On the lighter side of things we ask Shuman Ghosemajumder, Global Head of AI at F5 and former CTO of Shape Security what makes him tick.
What would you describe as your most memorable achievement?
I’ve had many enjoyable experiences in my career, but my most recent journey-helping to grow Shape Security from its early days to joining F5 last year-has been one of the best. At Shape, I was fortunate to lead a team of the smartest engineers and product managers I’ve ever met. Our team built a unique AI platform for cybersecurity, which grew rapidly over the course of eight years. It was exciting to see that adoption, which turned us into the primary application defence for the majority of the largest banks, airlines and federal agencies. We were inspired to know that our technology protected global brands that we and our families relied on every day, during the period when cybersecurity became a huge societal issue. That journey resulted in our acquisition by F5, a company whose products helped build the Internet. F5 includes NGINX, the world’s most popular web server and BIG-IP, the leading application delivery controller, giving it a vast amount of potential data to leverage for our customers. Shape’s data platform is the basis for a new category of products my teams at F5 are now building, to unlock the power of application data for companies around the world through AI-which I am sure will produce some new memorable experiences for us all.
What first made you think of a career in technology?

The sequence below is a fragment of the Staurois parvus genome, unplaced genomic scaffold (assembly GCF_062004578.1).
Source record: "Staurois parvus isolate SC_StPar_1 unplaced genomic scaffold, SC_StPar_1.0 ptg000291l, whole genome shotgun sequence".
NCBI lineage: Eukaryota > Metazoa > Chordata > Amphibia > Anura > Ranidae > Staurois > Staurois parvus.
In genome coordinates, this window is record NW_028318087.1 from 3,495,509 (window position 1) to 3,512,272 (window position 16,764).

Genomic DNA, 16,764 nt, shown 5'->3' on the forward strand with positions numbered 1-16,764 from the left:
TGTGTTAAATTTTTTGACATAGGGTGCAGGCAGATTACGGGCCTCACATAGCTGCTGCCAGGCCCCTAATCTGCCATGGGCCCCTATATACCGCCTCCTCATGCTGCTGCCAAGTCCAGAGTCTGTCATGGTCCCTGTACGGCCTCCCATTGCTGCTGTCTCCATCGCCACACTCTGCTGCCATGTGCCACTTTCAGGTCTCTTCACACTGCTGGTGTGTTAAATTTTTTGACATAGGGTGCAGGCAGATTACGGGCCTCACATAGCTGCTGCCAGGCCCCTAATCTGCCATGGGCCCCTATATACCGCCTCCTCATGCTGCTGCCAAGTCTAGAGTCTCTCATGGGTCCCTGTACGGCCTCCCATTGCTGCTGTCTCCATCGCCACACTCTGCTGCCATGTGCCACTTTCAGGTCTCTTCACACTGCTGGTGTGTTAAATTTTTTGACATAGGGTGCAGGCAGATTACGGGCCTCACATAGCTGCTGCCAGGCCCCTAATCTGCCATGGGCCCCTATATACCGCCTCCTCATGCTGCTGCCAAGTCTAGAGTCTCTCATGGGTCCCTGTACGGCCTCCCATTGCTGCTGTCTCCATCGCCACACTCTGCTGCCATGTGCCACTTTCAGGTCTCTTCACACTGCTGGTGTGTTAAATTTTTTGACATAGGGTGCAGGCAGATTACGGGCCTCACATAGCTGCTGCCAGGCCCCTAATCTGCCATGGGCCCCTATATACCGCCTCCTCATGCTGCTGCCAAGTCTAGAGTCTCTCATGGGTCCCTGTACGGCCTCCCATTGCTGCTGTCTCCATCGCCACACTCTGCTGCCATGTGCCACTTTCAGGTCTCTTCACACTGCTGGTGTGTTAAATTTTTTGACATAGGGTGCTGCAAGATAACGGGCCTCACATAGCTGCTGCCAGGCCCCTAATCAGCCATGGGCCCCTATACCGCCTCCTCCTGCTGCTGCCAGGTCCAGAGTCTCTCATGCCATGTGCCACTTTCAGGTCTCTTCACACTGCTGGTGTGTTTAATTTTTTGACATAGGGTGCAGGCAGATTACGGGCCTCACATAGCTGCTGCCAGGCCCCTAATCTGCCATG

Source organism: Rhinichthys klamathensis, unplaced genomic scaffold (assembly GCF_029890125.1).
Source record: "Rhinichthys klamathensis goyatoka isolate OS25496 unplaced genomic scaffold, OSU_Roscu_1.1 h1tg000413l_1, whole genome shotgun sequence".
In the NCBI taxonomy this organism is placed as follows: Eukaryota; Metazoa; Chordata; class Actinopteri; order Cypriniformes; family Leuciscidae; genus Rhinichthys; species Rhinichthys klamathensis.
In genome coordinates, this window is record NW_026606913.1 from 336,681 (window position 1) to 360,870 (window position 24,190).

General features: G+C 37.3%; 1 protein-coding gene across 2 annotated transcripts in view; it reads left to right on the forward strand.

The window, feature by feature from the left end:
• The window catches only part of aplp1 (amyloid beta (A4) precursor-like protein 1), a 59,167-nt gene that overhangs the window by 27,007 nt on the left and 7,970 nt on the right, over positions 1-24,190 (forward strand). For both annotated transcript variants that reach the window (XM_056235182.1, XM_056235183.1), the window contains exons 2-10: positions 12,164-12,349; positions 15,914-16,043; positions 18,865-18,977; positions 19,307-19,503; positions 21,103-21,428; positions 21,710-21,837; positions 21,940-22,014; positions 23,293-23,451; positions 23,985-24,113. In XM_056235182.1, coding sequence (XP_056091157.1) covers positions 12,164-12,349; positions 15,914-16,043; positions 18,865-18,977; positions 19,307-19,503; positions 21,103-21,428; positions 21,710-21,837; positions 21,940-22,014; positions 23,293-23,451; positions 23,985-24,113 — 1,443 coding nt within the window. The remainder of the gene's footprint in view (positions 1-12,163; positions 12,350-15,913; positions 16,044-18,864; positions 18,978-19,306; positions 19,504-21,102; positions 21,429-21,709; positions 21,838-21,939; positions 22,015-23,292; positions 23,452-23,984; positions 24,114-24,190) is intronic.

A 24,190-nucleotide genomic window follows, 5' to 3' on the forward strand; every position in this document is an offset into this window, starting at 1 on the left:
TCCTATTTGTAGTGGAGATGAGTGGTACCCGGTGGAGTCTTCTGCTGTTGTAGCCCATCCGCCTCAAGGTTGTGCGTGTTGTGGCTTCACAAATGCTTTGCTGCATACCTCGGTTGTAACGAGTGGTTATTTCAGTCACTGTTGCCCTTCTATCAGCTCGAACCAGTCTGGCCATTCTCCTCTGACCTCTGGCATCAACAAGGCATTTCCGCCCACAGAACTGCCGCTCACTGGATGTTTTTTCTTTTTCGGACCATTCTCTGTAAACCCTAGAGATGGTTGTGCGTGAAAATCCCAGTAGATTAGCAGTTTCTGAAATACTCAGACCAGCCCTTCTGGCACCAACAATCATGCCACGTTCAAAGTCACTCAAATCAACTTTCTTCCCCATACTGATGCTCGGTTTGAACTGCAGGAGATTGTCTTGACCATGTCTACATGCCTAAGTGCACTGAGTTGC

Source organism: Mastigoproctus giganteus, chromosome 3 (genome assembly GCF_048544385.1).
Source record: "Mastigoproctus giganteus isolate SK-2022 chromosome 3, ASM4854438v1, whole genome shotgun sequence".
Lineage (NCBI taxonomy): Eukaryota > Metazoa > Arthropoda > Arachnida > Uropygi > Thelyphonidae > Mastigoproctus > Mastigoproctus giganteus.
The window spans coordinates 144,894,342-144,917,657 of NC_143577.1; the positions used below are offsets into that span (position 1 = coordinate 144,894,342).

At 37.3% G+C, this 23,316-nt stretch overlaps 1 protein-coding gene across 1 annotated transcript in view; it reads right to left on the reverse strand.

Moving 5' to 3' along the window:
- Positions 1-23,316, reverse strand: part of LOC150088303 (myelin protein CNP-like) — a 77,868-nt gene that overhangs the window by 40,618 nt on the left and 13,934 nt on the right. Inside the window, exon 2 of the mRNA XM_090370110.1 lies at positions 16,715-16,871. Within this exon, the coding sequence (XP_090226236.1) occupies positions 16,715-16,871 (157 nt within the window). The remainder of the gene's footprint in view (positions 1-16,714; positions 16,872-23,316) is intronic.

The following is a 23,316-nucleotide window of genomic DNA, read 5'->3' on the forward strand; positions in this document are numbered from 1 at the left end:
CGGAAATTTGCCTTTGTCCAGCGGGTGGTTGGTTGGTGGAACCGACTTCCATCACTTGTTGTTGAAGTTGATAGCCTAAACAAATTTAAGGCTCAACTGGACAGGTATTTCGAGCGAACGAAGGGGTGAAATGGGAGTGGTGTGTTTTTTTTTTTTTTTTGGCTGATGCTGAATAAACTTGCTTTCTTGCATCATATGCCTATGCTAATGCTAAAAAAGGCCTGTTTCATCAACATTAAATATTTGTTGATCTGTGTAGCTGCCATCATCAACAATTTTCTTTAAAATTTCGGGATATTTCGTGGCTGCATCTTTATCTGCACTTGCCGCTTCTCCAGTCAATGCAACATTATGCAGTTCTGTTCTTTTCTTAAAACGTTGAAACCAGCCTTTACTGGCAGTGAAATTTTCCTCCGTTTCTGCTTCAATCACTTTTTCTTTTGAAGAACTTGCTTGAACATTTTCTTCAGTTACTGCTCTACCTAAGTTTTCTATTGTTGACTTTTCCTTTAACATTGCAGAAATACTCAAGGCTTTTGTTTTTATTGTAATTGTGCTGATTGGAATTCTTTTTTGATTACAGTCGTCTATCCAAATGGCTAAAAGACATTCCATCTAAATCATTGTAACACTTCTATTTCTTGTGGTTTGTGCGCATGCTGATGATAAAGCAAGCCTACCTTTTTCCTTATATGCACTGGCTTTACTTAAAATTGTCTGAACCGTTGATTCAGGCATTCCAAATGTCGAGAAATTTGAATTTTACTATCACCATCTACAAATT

The support and guidance I received from my parents and teachers from an early age made a huge impact on me. When I was eight years old, my parents bought me a Commodore 64. However, they didn’t buy me any games, so the only way I could have fun with it was by learning how to program. In high school, my computer science teacher introduced me to a start-up called Groupware, which gave me my first job as a software developer. They made me the solo developer on an interesting new product-the first graphic design software that would allow groups to edit documents together in real-time. This was years before Google Docs and Slides and other real-time collaborative tools existed. It was also prior to the World Wide Web, so groups had to collaborate on local area networks. We launched the product in 1991 and it was sold throughout North America. They also gave me the opportunity to be the presenter for its launch at an international conference. As a 15-year-old, it was an incredible experience for me. That was my first introduction to the technology industry and I knew then that it was where I wanted to spend my career.
What style of management philosophy do you employ with your current position?
I think popular concepts like ‘servant leadership’, ‘integrative thinking’ and the classic ‘management by walking around’ all contain good ideas, but there isn’t a single philosophy I subscribe to. Good leadership and management principles are not modern inventions and there isn’t a single management book or philosophy that is a silver bullet. In most situations, I try to focus on providing vision, clarity and support; constantly learning and making rapid adjustments; and being outcome-driven for all stakeholders, especially customers, employees, investors and partners.
What do you think has emerged as the technology trend of 2021 and why?
For many years now, cybersecurity has been one of the biggest trends and 2021 accelerated this as we all conducted even more of our lives and work through online applications. Every single industry is transformed by online technology and every single online technology has cybersecurity issues. Society as a whole has barely scratched the surface in understanding the scope of these issues, so I see continued acceleration in all aspects of cybersecurity.
What do you currently identify as the major areas of investment in your industry?